For the Angolan racing driver, see Ricardo Teixeira (racing driver).
Ricardo Terra Teixeira (pronounced: [ʁiˈkaɾdu ˈtɛʁɐ tejˈʃejɾɐ]; born June 20, 1947) was president of the Brazilian Football Confederation (CBF) from January 16, 1989 to March 12, 2012. In July 2012 a Swiss prosecutor's report revealed that, during his tenure on FIFA's Executive Committee, he and his former father-in-law Joao Havelange took more than $41 million in bribes in connection with the award of World Cup marketing rights.
Life and career
Born in Carlos Chagas, Minas Gerais, Ricardo Teixeira married Lúcia Havelange, the daughter of João Havelange. They divorced in 1997 after almost 30 years of marriage. His son, Ricardo Teixeira Havelange born in 1974 bears his mother's last name, opposing the Brazilian custom.
In 1989, Teixeira was first elected the president of CBF succeeding Octávio Pinto Guimarães and defeating Nabi Abi Chedid, the president of Federação Paulista de Futebol at the time. BBC journalist Tim Vickery has suggested that he would not have been elected "had he not at the time been the son-in-law of vastly influential former FIFA boss Joao Havelange." At the time of his resignation Teixeira was serving his sixth term as head of the CBF.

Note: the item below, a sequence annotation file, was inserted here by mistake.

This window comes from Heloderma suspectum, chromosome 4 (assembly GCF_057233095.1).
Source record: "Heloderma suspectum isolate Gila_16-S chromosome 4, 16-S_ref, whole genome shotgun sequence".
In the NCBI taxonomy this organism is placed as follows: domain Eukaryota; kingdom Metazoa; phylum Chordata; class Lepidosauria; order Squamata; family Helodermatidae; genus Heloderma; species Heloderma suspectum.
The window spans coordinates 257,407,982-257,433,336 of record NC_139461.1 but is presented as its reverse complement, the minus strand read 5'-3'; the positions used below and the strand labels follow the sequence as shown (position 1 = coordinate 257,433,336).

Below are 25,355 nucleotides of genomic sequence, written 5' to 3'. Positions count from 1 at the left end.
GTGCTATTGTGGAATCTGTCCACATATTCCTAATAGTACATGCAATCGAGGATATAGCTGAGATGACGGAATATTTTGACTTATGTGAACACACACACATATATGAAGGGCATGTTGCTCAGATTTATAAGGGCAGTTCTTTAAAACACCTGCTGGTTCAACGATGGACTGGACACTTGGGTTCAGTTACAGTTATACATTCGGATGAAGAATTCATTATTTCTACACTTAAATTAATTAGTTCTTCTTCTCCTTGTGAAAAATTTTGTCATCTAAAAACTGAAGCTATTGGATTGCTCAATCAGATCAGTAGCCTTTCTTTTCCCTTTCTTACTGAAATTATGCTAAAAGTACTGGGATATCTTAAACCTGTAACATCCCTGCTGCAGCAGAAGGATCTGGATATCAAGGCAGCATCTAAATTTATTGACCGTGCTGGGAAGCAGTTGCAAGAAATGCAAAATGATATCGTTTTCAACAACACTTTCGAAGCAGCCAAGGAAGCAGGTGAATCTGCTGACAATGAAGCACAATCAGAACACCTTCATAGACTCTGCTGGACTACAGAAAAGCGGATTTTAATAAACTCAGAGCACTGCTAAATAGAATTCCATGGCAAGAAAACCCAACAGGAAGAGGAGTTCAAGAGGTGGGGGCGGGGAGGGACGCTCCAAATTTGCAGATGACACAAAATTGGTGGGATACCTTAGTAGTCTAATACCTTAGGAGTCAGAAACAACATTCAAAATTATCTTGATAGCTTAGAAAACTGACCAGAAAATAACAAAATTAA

Angry that his television company had been rejected in a contest for domestic rights, in 1993 Brazilian footballer Pelé accused Teixeira of corruption, which led to an eight year feud between Pelé and Havelange. As a result Havelange banned Pelé from the draw for the 1994 FIFA World Cup in Las Vegas. Criticisms that resulted from the banning of Pelé were perceived to have had a negative effect on Havelange's chances of re-election as FIFA President in 1994.
In 1994, after winning the World Cup in the USA, the Brazilian Team returned home in a private flight. On arrival in Brazil, Teixeira refused to abide by the rules of Brazilian Customs, on the grounds that "a title of the Brazilian Team is worthy much more than the custom taxes"; later on, it was discovered that many players had brought boxes of undeclared stuff (particularly computers and electronic appliances, which were expensive in Brazil at the time), and that Teixeira himself had packed a full beer making machine, that he used in a bar he opened a few months later. After a long dispute with Brazilian IRS, Teixeira paid the due taxes and fines.
In 2000, Teixeira faced a Probing Commission in Brazilian Congress. He was charged of taking illegal advantage of contracts with Nike: the Brazil Team would satisfy Nike's interests, and Teixeira would rake the financial gains. Again, Teixeira had to pay taxes on the basis of non declared revenues.
In November 2010 Andrew Jennings, the presenter of "FIFA's Dirty Secrets", an edition of BBC's flagship current affairs programme Panorama alleged that Teixeira had taken bribes in the 1990s regarding the awarding of contracts for the sale of television rights to the football World Cup., Teixeira waited until 25 July 2011 to respond to the allegations, at which point he attacked The Football Association, saying he would "make their lives hell" as long as he remained a member of FIFA's ruling Executive Committee.